HITB 2011 Amsterdam Round Two Quals Binary

The provided binary is a ELF file designed to be run by inetd and accepts several character based commands followed by their parameters. The main loop reads a character from STDIN (in inetd a socket is duplicated into standard I/O descriptors) and based on the value picks a handler from an array of function pointers. The following commands exist:

  • 'f' - return meta data for a given file name
  • 'l' - list filenames from the home directory
  • 'q' - terminate the process
  • 's' - return symbolic link's path name
  • 'v' - verify input with a key file's data

After mapping out all the available handlers and reviewing how they work there were no obvious vulnerabilities (e.g. buffer overflow). The handler functions that expect additional input first allocate some heap-based memory to store this input and care is taken to make sure it's not overflowed. After the handler completes its work the memory is freed. However, there's a design flaw in the way allocated memory is used when the key text is verified. Specifically, the key data is read into a allocated buffer and compared to the string supplied by a user. Once this is done the memory is simply freed, which returns the memory block to the free pool still containing the key data.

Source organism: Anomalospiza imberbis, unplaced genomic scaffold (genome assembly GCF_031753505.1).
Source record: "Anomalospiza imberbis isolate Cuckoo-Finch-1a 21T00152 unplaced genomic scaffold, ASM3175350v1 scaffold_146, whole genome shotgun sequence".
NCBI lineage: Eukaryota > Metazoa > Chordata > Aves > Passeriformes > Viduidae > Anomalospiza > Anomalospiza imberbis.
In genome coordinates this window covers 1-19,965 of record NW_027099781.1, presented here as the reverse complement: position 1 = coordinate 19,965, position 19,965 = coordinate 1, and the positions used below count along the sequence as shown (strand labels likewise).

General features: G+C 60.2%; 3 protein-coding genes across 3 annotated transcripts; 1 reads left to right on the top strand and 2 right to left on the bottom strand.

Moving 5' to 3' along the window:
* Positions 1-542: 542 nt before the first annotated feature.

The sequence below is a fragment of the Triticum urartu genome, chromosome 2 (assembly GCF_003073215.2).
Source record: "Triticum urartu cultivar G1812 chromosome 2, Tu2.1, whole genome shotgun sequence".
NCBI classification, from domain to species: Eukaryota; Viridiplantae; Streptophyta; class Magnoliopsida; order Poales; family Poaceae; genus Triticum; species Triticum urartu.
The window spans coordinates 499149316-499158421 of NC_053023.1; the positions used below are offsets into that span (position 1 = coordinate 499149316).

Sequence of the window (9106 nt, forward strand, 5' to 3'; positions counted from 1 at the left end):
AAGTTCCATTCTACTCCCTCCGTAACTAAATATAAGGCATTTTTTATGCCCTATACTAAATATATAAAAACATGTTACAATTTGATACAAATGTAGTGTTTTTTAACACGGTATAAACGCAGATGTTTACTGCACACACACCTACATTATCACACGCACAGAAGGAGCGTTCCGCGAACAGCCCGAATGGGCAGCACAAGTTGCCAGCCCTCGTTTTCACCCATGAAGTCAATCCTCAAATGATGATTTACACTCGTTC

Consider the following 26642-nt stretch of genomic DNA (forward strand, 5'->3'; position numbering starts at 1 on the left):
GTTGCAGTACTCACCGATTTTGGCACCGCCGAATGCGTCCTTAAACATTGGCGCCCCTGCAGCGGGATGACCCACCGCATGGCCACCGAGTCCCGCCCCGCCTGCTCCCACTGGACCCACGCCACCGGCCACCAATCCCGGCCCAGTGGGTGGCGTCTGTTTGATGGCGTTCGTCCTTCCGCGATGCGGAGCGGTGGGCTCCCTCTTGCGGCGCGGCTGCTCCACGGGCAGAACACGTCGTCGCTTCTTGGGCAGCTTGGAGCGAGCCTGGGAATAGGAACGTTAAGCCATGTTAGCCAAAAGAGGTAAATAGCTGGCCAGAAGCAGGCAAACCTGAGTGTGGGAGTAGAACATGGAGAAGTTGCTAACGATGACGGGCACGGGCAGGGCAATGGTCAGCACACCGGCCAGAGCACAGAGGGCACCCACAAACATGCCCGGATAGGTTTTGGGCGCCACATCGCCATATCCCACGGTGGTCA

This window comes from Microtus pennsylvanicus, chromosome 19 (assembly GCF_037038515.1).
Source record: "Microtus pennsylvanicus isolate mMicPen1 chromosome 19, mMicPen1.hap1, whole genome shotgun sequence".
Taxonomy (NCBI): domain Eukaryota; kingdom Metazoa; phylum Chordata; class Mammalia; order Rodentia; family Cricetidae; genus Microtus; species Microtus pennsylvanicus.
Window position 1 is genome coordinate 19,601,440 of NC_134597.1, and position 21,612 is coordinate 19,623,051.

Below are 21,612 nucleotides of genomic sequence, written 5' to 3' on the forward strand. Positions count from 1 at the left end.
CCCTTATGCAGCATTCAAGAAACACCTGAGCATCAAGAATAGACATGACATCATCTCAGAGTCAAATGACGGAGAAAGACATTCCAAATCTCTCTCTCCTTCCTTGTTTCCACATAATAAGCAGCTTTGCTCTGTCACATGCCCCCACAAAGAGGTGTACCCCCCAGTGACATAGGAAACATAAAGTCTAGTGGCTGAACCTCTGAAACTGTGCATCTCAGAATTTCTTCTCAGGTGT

As a result, we can use another handler, which allocates memory for its operation and returns the results to the user. One such command is the 's' character, which accepts a symbolic link as a parameter. Additionally, after listing the contents of the home directory using the 'l' command we find few symbolic links that can be used for the 's' command. Thus, when requesting to view a symbolic link the real path will be copied to a allocated buffer. Since the buffer will come from the free pool and the contents were not cleared then whatever data was there will also be displayed. If the resulting path is shorter in length than the data size of the "KeyFile" we can disclose part of the secret key string.

Looking at the handler for the 'v' command it was identified that a string comparison is performed only on the last 14 bytes of the key file. This tells us how much of the disclosed key file's data we need to grab. Thus, to reproduce we need to submit the 'v' command with any key, which stores the key data into a buffer, but does not clear it after the comparison. Then, submit the 's' command to display the path of the "t1" link, which is short enough to disclose more than 14 bytes of the key file. Finally, take the last 14 bytes and submit them via the 'v' command again and this time the comparison succeeds and gives us the solution key.